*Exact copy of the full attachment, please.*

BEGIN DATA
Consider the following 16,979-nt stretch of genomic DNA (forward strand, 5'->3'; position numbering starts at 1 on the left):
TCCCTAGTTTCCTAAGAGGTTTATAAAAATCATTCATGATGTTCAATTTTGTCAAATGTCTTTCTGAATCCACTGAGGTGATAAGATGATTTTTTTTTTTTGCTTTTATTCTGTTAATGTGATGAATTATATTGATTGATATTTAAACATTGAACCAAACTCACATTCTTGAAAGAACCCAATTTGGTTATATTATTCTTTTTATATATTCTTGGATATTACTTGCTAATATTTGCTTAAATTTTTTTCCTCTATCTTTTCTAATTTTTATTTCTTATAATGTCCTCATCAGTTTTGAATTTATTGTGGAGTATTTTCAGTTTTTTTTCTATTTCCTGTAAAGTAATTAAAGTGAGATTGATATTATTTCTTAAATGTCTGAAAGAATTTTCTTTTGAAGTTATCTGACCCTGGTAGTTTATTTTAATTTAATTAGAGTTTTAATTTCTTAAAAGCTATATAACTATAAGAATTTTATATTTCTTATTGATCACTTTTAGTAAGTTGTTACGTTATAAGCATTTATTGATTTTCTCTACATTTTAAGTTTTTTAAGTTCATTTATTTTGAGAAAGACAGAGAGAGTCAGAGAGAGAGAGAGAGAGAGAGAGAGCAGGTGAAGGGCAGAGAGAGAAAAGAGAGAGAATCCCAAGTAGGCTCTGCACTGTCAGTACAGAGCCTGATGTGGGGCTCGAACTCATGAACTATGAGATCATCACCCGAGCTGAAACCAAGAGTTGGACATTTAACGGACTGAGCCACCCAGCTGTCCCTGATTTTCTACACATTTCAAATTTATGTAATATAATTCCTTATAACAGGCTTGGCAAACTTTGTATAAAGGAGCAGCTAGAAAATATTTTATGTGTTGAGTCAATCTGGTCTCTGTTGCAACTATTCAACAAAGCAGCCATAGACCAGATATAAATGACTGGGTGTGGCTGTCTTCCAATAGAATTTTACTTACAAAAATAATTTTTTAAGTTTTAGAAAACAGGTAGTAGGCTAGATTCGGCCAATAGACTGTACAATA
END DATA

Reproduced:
Consider the following 16,979-nt stretch of genomic DNA (forward strand, 5'->3'; position numbering starts at 1 on the left):
TCCCTAGTTTCCTAAGAGGTTTATAAAAATCATTCATGATGTTCAATTTTGTCAAATGTCTTTCTGAATCCACTGAGGTGATAAGATGATTTTTTTTTTTTGCTTTTATTCTGTTAATGTGATGAATTATATTGATTGATATTTAAACATTGAACCAAACTCACATTCTTGAAAGAACCCAATTTGGTTATATTATTCTTTTTATATATTCTTGGATATTACTTGCTAATATTTGCTTAAATTTTTTTCCTCTATCTTTTCTAATTTTTATTTCTTATAATGTCCTCATCAGTTTTGAATTTATTGTGGAGTATTTTCAGTTTTTTTTCTATTTCCTGTAAAGTAATTAAAGTGAGATTGATATTATTTCTTAAATGTCTGAAAGAATTTTCTTTTGAAGTTATCTGACCCTGGTAGTTTATTTTAATTTAATTAGAGTTTTAATTTCTTAAAAGCTATATAACTATAAGAATTTTATATTTCTTATTGATCACTTTTAGTAAGTTGTTACGTTATAAGCATTTATTGATTTTCTCTACATTTTAAGTTTTTTAAGTTCATTTATTTTGAGAAAGACAGAGAGAGTCAGAGAGAGAGAGAGAGAGAGAGAGAGCAGGTGAAGGGCAGAGAGAGAAAAGAGAGAGAATCCCAAGTAGGCTCTGCACTGTCAGTACAGAGCCTGATGTGGGGCTCGAACTCATGAACTATGAGATCATCACCCGAGCTGAAACCAAGAGTTGGACATTTAACGGACTGAGCCACCCAGCTGTCCCTGATTTTCTACACATTTCAAATTTATGTAATATAATTCCTTATAACAGGCTTGGCAAACTTTGTATAAAGGAGCAGCTAGAAAATATTTTATGTGTTGAGTCAATCTGGTCTCTGTTGCAACTATTCAACAAAGCAGCCATAGACCAGATATAAATGACTGGGTGTGGCTGTCTTCCAATAGAATTTTACTTACAAAAATAATTTTTTAAGTTTTAGAAAACAGGTAGTAGGCTAGATTCGGCCAATAGACTGTACAATA